One of the biggest drivers of biodiversity loss is habitat loss to agriculture – in other words, enormous changes to natural habitats to grow our food. It’s estimated that as recently as 1000 years ago, less than 4% of the world’s ice-free and non-barren land area was used for farming. Now we have taken nearly HALF of all habitable land on the planet for our agriculture. The vast Cerrado region of Brazil, for example, once covered an area half the size of Europe, but around half the native savannah and forest of the Cerrado has been converted to agriculture since the late 1950s. Converted mainly for beef cattle ranching and to grow soybeans. Since the 1950s global soybean production has increased 15 times over. But who – or what – is eating all those beans…?

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Petition | Protect the UK’s dwindling hedgehog population.

The population of the UK’s Hedgehogs has fallen by as much as 50% in the last twenty years, and in July this year, a study conducted by the Mammal Society concluded that one of the very few animals that almost anyone in the UK can recognise has declined by so much that it should now be considered Vulnerable to Extinction. Loss of habitat, collisions with vehicles, and roads and fences acting as barriers to the movement of hedgehogs, (which isolate populations and make them more vulnerable to local extirpation), are thought to be the principle factors impacting the species. An epetition has been launched

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UK govt fails to hit biodiversity targets

In news that will come as no surprise to anyone paying attention, the UK has failed to meet nearly all of the biodiversity targets set at the 2010 Convention on Biological Biodiversity held in Nagoya, Japan (COP 9, which opened that year by saying that, “In April 2002, the Parties to the Convention committed themselves to achieve by 2010 a significant reduction of the current rate of biodiversity loss at the global, regional and national level as a contribution to poverty alleviation and to the benefit of all life on Earth” – a target which was also missed). According to an analysis by the RSPB the UK has failed to reach 17 out of 20 UN biodiversity targets agreed on at COP 9 in 2010, saying that the gap between rhetoric and reality has resulted in a “lost decade for nature” (a refrain repeated in the BBC’s ‘Extinction: The Facts’ programme which aired last night).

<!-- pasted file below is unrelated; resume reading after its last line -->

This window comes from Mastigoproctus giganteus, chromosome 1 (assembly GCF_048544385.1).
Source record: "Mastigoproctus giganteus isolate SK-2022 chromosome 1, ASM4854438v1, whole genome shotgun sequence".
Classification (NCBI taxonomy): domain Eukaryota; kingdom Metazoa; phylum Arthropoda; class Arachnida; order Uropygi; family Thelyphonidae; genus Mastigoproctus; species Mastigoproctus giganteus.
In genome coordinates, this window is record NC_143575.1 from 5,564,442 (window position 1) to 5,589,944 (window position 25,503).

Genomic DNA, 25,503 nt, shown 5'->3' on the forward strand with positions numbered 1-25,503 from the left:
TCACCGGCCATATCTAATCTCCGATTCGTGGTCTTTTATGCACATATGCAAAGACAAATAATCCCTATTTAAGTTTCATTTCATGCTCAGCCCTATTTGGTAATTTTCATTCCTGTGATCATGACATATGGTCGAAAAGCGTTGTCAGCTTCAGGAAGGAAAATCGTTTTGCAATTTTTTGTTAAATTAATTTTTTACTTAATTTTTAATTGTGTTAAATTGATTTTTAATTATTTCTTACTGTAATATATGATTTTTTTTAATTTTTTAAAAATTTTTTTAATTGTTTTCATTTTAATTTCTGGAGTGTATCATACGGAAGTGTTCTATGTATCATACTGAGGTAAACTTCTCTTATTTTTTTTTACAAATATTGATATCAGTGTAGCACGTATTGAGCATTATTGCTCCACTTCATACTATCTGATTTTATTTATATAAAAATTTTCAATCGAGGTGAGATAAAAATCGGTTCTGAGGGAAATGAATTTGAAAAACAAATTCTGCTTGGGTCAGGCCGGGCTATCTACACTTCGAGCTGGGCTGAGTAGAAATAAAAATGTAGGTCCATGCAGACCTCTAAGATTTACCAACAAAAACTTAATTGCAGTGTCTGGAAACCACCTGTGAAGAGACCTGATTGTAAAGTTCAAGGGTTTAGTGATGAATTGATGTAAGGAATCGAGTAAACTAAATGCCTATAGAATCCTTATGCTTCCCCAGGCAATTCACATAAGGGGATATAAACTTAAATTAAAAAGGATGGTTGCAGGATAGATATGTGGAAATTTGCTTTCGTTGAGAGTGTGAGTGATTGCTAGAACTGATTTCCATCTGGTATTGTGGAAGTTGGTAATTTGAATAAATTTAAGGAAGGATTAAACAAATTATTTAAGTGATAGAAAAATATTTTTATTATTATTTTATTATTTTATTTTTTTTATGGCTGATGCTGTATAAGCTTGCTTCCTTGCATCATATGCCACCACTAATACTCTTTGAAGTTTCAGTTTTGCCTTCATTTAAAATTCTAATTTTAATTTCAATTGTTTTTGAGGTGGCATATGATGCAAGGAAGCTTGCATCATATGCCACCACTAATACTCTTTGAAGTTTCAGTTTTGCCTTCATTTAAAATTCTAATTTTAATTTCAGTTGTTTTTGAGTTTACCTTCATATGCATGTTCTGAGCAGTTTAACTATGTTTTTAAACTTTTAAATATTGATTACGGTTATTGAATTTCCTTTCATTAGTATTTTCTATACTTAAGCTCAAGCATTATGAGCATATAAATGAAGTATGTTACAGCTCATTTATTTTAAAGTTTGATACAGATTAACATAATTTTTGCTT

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The World at War (with nature)

WWF have just released their LIVING PLANET REPORT 2020 and it’s not good news for – well, for anyone. It’s not good news nor is it easy reading. Over well over 100 pages of text and illustration (plus pages of index and references), WWF explains – essentially – that we are taking more for ourselves and allowing less for everything else.  There are attempts to cheer us up with new initiatives with catchy names like ‘Bending the Curve of Biodiversity Loss’, but the facts are that the global Living Planet Index continues to decline, which means humans are continuing to ravage the planet and unpick the ecosystems all life relies upon.

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Guest post | The march of progress?

Over the last few years I have started to feel that the driving force is of ‘progress at any cost’, and that there have been minimal checks and allowances made for wildlife on some long-term development projects. For instance we have ‘suffered’ a major road expansion. Many people will have spent far too long on the A14, the major east-west route through the county, either before it was improved, or during the recent three years of its improvement. Right from the start many of us were horrified when trees containing rookeries were felled…Guest post by Louise Bacon